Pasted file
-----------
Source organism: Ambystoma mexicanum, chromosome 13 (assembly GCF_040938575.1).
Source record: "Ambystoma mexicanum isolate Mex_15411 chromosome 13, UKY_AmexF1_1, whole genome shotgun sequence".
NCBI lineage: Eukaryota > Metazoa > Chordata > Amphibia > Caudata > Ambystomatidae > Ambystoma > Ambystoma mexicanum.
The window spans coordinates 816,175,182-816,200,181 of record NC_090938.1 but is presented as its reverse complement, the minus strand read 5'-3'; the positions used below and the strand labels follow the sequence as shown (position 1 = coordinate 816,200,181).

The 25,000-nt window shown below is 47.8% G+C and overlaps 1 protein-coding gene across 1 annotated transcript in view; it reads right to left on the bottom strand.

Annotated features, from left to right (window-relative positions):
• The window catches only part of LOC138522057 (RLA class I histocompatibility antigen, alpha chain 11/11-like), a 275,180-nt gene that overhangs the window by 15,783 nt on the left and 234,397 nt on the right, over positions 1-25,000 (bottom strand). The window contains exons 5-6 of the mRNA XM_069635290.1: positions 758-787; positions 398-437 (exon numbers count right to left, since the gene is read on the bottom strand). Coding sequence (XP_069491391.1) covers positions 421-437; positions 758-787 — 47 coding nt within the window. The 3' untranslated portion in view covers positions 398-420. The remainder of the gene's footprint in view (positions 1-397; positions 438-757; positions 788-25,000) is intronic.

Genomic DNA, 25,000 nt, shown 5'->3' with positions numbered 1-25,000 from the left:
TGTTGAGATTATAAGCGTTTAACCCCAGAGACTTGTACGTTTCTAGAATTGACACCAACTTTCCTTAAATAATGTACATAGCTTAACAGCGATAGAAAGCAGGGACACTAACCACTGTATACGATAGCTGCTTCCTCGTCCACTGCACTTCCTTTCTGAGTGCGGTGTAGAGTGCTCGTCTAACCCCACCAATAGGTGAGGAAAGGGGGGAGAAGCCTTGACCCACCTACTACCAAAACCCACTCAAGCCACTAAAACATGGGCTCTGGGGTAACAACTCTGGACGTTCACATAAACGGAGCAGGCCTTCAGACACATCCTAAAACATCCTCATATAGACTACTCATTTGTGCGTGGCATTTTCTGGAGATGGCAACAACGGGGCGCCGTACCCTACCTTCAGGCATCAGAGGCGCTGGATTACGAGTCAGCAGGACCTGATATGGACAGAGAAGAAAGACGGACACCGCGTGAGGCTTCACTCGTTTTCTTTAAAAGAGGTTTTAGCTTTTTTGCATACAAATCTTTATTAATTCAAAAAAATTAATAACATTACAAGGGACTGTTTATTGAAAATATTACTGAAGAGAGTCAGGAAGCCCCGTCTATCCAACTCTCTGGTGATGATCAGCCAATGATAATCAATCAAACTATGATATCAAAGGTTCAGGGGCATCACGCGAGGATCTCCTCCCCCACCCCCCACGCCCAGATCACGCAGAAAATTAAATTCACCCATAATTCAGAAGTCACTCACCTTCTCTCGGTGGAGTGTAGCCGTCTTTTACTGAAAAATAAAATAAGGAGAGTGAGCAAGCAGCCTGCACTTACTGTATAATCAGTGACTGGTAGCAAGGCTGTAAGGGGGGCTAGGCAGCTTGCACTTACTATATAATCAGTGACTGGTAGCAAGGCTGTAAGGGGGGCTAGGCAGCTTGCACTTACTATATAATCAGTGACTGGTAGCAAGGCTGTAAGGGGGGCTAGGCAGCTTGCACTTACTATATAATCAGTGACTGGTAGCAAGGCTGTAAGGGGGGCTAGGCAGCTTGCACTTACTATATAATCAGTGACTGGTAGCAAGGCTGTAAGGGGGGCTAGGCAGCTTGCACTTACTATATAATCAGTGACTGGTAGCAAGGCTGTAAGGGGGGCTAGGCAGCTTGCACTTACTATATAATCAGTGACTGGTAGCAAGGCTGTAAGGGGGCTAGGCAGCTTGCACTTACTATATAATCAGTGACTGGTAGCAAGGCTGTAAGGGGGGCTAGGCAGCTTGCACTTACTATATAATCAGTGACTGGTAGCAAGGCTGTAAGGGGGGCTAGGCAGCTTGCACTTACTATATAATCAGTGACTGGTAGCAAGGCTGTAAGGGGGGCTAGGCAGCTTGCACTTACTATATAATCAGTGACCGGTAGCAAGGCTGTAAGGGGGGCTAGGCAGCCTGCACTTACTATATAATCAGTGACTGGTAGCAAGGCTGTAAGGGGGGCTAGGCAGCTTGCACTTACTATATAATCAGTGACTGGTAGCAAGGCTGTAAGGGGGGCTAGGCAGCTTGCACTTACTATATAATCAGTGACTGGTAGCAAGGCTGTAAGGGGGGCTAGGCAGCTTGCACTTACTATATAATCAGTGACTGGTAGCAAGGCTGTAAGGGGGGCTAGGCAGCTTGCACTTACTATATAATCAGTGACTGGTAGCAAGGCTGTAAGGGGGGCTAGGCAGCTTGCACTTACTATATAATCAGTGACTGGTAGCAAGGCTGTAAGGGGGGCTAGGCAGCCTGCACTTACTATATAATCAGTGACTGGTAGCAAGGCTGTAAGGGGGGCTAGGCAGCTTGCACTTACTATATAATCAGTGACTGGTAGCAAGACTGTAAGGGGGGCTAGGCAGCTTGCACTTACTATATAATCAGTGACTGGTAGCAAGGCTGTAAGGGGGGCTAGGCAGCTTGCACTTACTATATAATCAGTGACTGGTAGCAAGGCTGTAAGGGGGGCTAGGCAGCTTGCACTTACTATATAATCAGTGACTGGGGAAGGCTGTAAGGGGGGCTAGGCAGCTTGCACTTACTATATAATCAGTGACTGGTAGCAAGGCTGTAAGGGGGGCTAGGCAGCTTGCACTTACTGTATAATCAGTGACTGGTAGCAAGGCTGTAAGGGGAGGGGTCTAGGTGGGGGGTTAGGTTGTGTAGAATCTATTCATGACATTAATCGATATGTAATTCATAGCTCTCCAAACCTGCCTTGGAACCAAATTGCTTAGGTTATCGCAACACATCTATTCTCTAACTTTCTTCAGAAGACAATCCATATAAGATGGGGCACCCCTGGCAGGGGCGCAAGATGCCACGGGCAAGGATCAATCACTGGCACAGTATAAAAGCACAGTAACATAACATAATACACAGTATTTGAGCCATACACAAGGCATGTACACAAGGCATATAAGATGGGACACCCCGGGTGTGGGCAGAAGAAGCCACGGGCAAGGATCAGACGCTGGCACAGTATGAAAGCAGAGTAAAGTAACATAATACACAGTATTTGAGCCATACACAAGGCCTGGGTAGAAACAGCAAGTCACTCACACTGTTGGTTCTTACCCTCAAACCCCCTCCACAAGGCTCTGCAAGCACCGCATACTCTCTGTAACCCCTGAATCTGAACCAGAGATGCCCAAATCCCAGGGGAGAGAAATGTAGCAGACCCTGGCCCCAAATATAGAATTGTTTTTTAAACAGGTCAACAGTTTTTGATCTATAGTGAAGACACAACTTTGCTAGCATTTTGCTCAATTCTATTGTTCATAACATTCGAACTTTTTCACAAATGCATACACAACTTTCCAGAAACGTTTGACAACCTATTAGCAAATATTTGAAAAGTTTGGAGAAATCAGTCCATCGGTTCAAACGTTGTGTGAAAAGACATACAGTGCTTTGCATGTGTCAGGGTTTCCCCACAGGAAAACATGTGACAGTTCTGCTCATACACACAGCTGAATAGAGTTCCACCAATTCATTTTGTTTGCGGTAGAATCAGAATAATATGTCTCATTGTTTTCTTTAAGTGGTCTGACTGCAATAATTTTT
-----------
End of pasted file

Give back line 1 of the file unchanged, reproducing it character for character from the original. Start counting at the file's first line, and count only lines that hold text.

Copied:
Source organism: Ambystoma mexicanum, chromosome 13 (assembly GCF_040938575.1).